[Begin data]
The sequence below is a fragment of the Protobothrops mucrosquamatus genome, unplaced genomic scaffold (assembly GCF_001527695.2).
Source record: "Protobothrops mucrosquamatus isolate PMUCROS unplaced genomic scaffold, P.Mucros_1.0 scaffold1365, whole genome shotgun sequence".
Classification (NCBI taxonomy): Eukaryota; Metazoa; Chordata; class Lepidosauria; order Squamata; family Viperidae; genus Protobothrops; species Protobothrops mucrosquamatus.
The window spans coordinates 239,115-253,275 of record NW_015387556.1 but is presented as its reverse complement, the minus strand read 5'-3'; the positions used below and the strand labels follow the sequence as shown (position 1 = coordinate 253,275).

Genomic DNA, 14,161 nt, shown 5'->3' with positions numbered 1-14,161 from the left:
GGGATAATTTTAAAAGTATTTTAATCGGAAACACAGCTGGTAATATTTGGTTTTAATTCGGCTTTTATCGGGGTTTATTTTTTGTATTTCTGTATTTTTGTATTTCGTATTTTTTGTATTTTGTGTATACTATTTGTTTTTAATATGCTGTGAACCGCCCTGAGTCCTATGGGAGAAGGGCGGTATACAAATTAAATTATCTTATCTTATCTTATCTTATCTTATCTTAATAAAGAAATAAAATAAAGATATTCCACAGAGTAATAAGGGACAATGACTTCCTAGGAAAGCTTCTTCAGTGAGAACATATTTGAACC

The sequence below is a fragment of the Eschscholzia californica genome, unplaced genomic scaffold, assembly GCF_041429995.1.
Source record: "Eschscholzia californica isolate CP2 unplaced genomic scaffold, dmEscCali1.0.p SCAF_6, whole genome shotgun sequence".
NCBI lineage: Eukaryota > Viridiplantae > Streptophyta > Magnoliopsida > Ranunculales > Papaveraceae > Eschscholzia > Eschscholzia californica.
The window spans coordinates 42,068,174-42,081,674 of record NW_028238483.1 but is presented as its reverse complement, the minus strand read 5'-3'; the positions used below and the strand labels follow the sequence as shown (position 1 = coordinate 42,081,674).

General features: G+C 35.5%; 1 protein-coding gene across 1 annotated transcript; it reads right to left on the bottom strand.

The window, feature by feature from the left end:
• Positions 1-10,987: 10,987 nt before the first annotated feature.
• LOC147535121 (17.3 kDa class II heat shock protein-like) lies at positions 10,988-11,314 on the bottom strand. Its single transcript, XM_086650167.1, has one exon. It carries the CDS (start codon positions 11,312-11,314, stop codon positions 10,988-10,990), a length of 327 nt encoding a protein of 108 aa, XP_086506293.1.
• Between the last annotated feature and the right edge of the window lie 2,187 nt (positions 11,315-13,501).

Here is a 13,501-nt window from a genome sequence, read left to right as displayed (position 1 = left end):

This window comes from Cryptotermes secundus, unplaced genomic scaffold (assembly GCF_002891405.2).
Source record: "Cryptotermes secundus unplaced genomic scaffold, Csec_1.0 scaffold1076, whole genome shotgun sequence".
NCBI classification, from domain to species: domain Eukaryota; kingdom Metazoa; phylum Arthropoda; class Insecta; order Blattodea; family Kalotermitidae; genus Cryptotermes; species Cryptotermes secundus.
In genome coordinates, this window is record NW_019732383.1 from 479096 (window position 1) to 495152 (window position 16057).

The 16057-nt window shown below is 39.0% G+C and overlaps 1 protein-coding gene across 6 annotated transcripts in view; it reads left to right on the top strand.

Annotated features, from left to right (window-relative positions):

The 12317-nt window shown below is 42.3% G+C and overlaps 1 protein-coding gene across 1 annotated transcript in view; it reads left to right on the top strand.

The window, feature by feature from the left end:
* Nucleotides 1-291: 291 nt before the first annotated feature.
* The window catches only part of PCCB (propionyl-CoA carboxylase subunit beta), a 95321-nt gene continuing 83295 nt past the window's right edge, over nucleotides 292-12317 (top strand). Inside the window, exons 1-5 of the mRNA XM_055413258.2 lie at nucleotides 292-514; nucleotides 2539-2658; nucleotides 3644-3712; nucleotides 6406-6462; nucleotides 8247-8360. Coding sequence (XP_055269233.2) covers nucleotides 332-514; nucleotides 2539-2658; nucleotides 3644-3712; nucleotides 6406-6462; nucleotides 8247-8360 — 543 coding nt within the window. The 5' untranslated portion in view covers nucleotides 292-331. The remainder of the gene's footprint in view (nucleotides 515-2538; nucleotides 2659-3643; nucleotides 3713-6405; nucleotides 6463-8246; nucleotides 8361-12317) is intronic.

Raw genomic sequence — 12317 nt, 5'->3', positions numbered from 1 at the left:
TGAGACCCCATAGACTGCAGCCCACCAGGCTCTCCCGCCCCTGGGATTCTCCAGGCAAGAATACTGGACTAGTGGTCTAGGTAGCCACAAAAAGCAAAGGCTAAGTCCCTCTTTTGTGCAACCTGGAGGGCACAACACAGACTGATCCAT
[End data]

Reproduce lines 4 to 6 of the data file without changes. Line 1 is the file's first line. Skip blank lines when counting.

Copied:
The window spans coordinates 239,115-253,275 of record NW_015387556.1 but is presented as its reverse complement, the minus strand read 5'-3'; the positions used below and the strand labels follow the sequence as shown (position 1 = coordinate 253,275).

Genomic DNA, 14,161 nt, shown 5'->3' with positions numbered 1-14,161 from the left:
GGGATAATTTTAAAAGTATTTTAATCGGAAACACAGCTGGTAATATTTGGTTTTAATTCGGCTTTTATCGGGGTTTATTTTTTGTATTTCTGTATTTTTGTATTTCGTATTTTTTGTATTTTGTGTATACTATTTGTTTTTAATATGCTGTGAACCGCCCTGAGTCCTATGGGAGAAGGGCGGTATACAAATTAAATTATCTTATCTTATCTTATCTTATCTTATCTTAATAAAGAAATAAAATAAAGATATTCCACAGAGTAATAAGGGACAATGACTTCCTAGGAAAGCTTCTTCAGTGAGAACATATTTGAACC